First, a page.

Repairs occupied her until June 1969, and post-overhaul trials and refresher training followed. In November, the warship voyaged back to the western Pacific, and the normal round of exercises and port visits ensued. She concluded that cruise at Pearl Harbor in June 1970. Following seven months of operations out of Pearl Harbor, Bonefish departed that port on 9 February 1971 on her way back to the Far East. Her activities included the usual port visits and exercises as well as a tour of duty with Task Force 77 (TF 77) in the Gulf of Tonkin. She returned to Hawaii on 10 August and, after post deployment standdown, resumed operations in the Hawaii operating area. For exceptional performance during the 1969-1970 WestPac, Bonefish was awarded a Meritorious Unit Citation for readiness.

That deployment lasted until 7 February 1972 when she began another regular overhaul at the Pearl Harbor Naval Shipyard. That repair period lasted through the year, and a material casualty to the snorkel piping system during sea trials in March 1973 extended it into July 1973. In July, the submarine went to sea for refresher training. Thereafter, local operations occupied her for the next 10 months. On 24 May 1974, she stood out of Pearl Harbor for yet another assignment with the 7th Fleet in Far Eastern waters. Bonefish returned to Pearl Harbor from that routine deployment on 7 November and began 13 months of local operations.

On 6 December 1975, the submarine departed Oahu bound for the Orient. During that tour of duty, she participated in exercises with units of the Korean and Taiwanese navies as well as with elements of the Japanese Maritime Self-Defense Force. She concluded 7th Fleet assignments on 25 April 1976 when she stood out of Subic Bay on her way home. The warship arrived back in Pearl Harbor on 15 May. After a four-week standdown and a brief period of operations, Bonefish entered the Pearl Harbor Naval Shipyard on 26 July. The repairs and modifications took nearly a year to complete. She emerged from the shipyard on 25 June 1977 to begin post-overhaul refresher training.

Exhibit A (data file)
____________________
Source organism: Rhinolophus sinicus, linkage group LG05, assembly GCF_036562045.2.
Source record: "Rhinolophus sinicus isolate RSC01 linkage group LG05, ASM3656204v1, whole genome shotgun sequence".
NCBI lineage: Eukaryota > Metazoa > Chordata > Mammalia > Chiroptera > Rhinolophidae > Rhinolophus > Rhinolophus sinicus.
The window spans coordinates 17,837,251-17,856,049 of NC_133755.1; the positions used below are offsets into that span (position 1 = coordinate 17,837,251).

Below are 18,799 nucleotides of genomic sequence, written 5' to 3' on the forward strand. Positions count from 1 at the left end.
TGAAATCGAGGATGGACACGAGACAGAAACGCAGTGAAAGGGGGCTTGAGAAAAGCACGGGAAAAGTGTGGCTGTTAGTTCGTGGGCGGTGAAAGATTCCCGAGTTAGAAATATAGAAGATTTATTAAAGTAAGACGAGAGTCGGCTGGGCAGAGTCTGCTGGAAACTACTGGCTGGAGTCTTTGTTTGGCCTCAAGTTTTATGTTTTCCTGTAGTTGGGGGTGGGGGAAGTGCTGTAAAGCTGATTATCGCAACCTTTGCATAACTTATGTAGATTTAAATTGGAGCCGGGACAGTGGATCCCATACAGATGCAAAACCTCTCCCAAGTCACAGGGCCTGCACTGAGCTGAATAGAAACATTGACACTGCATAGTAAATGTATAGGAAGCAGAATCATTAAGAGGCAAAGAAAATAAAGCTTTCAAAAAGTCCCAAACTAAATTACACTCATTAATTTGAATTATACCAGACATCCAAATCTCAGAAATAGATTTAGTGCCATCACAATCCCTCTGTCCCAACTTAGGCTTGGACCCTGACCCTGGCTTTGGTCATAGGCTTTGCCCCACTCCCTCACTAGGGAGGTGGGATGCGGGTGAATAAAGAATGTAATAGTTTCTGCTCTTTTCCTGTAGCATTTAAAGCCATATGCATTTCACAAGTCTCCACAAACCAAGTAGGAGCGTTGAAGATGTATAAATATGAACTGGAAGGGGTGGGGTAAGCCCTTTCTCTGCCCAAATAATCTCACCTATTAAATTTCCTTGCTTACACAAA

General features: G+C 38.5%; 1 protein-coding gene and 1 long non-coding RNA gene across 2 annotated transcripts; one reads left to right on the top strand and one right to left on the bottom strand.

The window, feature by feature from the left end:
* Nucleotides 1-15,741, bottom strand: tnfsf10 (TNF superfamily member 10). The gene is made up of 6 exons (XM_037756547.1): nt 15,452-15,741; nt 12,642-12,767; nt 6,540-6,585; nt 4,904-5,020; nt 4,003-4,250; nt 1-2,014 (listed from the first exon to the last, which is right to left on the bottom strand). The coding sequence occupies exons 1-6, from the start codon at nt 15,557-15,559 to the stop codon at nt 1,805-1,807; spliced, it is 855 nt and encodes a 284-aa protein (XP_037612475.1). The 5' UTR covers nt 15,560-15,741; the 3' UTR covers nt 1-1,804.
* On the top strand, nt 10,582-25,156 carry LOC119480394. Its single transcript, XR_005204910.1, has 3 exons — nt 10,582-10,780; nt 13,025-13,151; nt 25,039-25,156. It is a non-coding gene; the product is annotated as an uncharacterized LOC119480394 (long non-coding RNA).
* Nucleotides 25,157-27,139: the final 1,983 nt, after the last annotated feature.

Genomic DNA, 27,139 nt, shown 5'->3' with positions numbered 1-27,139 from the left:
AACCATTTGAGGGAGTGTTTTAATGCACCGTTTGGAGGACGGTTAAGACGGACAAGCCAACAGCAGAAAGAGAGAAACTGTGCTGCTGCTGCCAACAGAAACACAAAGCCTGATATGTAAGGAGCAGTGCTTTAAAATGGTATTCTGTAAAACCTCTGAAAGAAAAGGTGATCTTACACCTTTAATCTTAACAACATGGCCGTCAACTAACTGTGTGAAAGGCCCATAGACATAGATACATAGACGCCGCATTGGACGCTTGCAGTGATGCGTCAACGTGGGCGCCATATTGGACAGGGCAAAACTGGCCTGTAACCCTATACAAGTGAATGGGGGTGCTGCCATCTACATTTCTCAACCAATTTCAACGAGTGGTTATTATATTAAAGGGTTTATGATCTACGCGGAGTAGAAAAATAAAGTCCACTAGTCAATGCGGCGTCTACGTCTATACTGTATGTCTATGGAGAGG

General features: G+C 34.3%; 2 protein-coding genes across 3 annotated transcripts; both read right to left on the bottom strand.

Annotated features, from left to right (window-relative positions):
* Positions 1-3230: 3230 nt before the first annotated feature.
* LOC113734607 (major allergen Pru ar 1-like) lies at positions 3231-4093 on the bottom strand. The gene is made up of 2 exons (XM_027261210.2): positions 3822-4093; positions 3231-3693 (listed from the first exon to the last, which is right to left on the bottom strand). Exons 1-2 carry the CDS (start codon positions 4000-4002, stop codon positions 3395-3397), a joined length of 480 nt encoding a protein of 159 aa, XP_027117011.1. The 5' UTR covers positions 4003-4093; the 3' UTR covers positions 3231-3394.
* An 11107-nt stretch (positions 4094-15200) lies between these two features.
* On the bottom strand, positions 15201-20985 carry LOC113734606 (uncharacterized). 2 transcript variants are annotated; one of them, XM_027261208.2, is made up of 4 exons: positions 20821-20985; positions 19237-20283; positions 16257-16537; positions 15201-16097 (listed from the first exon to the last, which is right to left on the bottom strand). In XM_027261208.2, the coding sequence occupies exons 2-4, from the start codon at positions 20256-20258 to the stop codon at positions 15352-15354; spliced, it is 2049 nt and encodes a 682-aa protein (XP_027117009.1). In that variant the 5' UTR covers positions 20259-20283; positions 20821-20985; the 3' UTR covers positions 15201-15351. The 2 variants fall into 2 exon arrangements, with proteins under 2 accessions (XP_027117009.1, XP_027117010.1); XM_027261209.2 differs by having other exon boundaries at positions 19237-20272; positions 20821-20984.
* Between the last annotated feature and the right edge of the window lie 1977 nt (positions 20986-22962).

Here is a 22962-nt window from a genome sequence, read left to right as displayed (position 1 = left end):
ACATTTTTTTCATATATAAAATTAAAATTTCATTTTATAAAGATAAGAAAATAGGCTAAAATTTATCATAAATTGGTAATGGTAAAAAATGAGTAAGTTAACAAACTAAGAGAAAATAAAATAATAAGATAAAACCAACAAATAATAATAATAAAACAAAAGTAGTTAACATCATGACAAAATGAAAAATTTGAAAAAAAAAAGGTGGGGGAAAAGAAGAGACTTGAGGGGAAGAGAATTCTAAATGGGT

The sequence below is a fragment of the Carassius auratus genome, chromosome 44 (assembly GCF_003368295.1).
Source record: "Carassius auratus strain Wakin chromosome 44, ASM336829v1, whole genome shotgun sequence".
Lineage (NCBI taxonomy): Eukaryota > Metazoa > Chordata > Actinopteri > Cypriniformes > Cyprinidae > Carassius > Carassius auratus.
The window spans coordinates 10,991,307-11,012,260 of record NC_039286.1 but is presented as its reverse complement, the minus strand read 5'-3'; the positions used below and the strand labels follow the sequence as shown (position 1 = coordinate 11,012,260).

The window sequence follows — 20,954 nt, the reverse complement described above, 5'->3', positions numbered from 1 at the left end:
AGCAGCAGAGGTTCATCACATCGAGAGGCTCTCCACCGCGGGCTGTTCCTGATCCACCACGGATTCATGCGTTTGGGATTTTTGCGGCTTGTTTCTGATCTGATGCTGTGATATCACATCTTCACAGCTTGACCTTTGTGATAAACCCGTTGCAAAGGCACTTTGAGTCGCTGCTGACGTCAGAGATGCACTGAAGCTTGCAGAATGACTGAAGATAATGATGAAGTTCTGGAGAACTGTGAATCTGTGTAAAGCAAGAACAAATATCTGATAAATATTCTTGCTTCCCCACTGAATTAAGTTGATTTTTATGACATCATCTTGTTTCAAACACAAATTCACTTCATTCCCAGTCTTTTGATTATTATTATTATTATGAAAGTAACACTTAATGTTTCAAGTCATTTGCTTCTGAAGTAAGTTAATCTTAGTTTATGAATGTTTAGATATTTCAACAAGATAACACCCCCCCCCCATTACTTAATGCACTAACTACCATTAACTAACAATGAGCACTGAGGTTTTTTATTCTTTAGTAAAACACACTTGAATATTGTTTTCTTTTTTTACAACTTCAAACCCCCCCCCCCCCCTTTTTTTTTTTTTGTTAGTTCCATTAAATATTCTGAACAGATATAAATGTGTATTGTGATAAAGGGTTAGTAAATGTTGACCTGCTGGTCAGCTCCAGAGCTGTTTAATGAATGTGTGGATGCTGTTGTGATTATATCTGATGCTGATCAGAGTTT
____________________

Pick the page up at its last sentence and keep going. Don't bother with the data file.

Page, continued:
Bonefish conducted training out of Pearl Harbor until early November. On the 8th, she put to sea for San Diego, her new home port, and reached her destination on 18 November. She remained in port for three weeks to allow crewmen to settle into the new home port. On 6 December, the submarine began operations along the California coast. She spent the first 20 weeks of 1978 conducting various training exercises out of San Diego. On 17 May, Bonefish put to sea for the western Pacific. Once again, she made the usual port visits and conducted exercises with units of friendly navies. The warship ended the deployment with her arrival back at San Diego on 28 October. She then conducted type training and other exercises along the California coast for the remainder of the year and into 1979.

During the first five months of 1979, Bonefish underwent a regular overhaul at the Pearl Harbor Naval Shipyard. On 1 June, the submarine embarked upon a deployment to South America. The voyage took her through the Panama Canal to the Caribbean Sea. She visited Trinidad, Tobago, Curaçao, Colombia, Venezuela, and the Netherlands Antilles before retransiting the canal. Thereafter, Bonefish stopped in Ecuador, Peru, and Chile. Throughout the cruise, the warship conducted UNITAS exercises with the armed forces of the countries visited. At the end of the South American deployment, she resumed normal operations out of San Diego, and that employment occupied her time for the remainder of 1979 and during 11 of the 12 months of 1980.